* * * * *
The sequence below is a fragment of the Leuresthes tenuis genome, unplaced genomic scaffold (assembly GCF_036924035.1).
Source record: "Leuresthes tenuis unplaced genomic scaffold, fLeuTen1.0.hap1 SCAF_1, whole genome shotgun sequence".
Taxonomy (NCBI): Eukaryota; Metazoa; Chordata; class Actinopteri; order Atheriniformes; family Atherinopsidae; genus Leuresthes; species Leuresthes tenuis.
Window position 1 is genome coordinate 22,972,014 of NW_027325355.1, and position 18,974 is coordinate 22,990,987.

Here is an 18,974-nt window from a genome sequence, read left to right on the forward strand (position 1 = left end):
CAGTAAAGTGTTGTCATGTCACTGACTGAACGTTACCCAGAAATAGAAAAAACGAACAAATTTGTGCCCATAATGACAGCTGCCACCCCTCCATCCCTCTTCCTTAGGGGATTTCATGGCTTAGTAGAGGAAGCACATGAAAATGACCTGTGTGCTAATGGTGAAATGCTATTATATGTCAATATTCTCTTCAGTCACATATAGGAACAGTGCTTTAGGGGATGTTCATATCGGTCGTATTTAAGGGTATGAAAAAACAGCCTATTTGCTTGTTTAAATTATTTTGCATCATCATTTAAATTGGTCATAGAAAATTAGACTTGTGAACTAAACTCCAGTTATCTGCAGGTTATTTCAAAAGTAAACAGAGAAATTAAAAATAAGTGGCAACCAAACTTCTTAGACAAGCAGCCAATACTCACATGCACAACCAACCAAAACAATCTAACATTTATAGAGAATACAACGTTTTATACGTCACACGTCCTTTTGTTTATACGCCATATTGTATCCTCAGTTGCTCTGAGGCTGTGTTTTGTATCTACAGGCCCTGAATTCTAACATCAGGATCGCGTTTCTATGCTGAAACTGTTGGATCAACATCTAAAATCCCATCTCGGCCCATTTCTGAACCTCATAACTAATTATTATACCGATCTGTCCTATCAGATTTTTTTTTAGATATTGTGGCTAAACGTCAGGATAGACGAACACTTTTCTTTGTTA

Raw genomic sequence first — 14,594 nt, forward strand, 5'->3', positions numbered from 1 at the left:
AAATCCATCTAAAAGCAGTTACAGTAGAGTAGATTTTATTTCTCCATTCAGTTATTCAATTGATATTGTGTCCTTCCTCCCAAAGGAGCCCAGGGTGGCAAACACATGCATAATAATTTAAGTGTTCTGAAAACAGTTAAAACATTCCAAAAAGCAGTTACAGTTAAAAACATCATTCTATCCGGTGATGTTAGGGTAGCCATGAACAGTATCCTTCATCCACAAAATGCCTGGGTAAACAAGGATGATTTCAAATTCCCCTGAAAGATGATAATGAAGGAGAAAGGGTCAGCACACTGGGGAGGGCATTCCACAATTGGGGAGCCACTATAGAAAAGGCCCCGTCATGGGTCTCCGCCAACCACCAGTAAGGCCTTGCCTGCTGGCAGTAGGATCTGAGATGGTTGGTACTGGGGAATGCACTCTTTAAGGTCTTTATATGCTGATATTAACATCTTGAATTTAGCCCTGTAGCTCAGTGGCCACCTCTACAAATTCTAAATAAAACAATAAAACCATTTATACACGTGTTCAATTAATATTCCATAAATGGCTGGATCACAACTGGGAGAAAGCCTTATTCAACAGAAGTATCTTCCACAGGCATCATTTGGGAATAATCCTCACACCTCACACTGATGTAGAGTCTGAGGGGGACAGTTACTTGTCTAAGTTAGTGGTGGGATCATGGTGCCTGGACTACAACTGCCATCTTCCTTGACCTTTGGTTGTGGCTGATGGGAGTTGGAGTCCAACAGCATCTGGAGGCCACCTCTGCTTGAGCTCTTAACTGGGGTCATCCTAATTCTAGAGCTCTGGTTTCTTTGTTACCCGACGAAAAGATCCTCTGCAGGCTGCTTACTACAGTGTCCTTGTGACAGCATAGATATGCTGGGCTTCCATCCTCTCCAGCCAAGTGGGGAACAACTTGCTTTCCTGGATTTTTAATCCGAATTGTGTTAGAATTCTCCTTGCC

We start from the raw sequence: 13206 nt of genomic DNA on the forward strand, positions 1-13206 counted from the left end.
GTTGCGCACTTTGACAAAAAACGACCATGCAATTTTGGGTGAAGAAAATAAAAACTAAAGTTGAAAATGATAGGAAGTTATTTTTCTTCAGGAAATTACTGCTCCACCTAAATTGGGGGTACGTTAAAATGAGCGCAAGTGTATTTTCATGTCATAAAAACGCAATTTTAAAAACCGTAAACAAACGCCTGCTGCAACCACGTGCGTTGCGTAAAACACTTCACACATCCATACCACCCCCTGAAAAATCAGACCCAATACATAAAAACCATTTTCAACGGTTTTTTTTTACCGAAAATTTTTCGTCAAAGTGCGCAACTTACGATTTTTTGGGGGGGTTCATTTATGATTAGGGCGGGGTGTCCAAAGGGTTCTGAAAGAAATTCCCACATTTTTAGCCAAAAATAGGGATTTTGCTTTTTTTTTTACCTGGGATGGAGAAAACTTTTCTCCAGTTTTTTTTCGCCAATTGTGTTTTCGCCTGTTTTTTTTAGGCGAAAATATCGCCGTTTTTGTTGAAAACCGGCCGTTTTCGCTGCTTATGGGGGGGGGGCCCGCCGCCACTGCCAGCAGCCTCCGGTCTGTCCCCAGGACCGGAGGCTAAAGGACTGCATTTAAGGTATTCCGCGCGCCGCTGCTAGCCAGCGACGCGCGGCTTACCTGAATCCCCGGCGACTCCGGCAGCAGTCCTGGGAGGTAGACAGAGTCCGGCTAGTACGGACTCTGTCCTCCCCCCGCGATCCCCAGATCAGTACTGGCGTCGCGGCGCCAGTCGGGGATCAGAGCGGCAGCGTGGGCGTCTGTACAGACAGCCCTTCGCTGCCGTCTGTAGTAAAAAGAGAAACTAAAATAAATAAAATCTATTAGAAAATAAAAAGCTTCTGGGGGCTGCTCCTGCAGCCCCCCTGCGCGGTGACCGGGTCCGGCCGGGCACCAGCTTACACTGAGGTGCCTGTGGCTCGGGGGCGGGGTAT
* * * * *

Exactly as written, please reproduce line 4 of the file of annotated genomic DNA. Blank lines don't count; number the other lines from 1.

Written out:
Window position 1 is genome coordinate 22,972,014 of NW_027325355.1, and position 18,974 is coordinate 22,990,987.